A linguistic game for creating passwords

Posted on 26/06/2018 · Posted in Recent news

We all know the feeling: that special kind of angst gripping you every time you are asked to create a new password. It could be due to the fact that you have created yet another digital you and entrusted its curatorship to some cloud. More likely, however, the angst stems from knowing that your go-to password is not long enough, does not contain special characters or enough numbers, does not start with a haiku and does not end with a gang sign.

How does one go about creating a password intricate enough to meet all the requirements – including the minimum length of 12 characters – AND still easy enough to remember? Answer: Make it a linguistic game.

Think of something in your daily routine that is linked with time, for example ‘Leaving work at 17:00 means I will be home by 17:35’. Now abbreviate that sentence: ‘Lwa17:00mIwbhb17:35’. There you have it – an easy-to-remember 19-character password with two special characters, two capitals and eight numbers! Using a sentence that reflects time makes it easy to include numbers and those elusive special characters. Alternatively, you could easily recite a personal story by using the same principle: ‘IfctCTo23-Apr’98’ could represent: ‘I first came to Cape Town on 23 April ‘98’.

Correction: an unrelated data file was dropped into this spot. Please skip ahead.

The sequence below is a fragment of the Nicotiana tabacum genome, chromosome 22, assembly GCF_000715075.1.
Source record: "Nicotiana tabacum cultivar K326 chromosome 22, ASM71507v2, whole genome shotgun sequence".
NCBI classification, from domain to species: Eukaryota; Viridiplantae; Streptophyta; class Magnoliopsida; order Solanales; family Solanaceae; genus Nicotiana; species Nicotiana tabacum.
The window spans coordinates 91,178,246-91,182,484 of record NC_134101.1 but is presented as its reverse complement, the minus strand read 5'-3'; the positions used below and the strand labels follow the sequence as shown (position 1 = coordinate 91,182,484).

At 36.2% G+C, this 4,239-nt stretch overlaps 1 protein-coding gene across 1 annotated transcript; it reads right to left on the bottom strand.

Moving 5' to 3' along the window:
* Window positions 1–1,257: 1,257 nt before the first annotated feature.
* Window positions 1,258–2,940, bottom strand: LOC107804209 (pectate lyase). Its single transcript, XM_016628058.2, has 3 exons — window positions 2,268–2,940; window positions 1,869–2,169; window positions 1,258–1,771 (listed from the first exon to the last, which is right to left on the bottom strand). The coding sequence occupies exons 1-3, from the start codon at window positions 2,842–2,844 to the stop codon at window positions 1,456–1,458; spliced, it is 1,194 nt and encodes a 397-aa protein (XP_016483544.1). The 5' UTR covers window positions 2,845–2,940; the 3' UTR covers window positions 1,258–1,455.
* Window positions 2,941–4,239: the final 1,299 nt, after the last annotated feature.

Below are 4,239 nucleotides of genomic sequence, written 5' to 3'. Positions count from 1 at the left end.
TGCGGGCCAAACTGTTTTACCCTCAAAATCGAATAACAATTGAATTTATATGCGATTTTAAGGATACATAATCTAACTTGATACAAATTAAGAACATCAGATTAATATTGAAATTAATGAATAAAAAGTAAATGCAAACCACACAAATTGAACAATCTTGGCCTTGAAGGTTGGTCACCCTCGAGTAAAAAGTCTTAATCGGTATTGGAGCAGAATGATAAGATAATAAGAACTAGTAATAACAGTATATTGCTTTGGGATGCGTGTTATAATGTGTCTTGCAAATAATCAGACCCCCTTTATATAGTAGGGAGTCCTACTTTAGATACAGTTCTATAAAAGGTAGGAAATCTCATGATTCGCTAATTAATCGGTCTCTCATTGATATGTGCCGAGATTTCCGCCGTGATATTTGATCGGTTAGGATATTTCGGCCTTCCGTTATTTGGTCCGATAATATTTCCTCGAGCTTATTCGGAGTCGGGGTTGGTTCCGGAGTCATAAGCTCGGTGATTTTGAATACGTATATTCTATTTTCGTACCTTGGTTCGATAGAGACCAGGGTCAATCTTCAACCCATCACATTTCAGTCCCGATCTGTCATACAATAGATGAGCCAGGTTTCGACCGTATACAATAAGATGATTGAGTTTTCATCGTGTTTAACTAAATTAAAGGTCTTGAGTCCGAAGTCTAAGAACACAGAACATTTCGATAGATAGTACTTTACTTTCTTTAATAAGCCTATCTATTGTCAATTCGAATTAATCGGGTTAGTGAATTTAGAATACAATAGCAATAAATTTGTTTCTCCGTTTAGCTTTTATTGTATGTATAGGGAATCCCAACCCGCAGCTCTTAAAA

It is important that you keep your sentences simple, so kill those adjectives, as remembering them later could become a bit challenging: now was it ‘wonderful night’ or ‘fantastic night’? This is especially true when you are forced to change your password regularly. If that is the case, you could always combine the linguistic game with some maths.

When changing your password, most systems allow you to cheat by only changing parts of your old password. So, if it always takes you 35 minutes to drive home, why not leave work at 16:30? ‘Lwa16:30mIwbhb17:05’. You could always leave an innocuous note at your desk or in your diary reading “Leaving – 16:30” to help remind you of the new time for the new password…

NOTE: This article applies an adaptation of the Schneier scheme, developed by security scholar Bruce Schneier in 2008.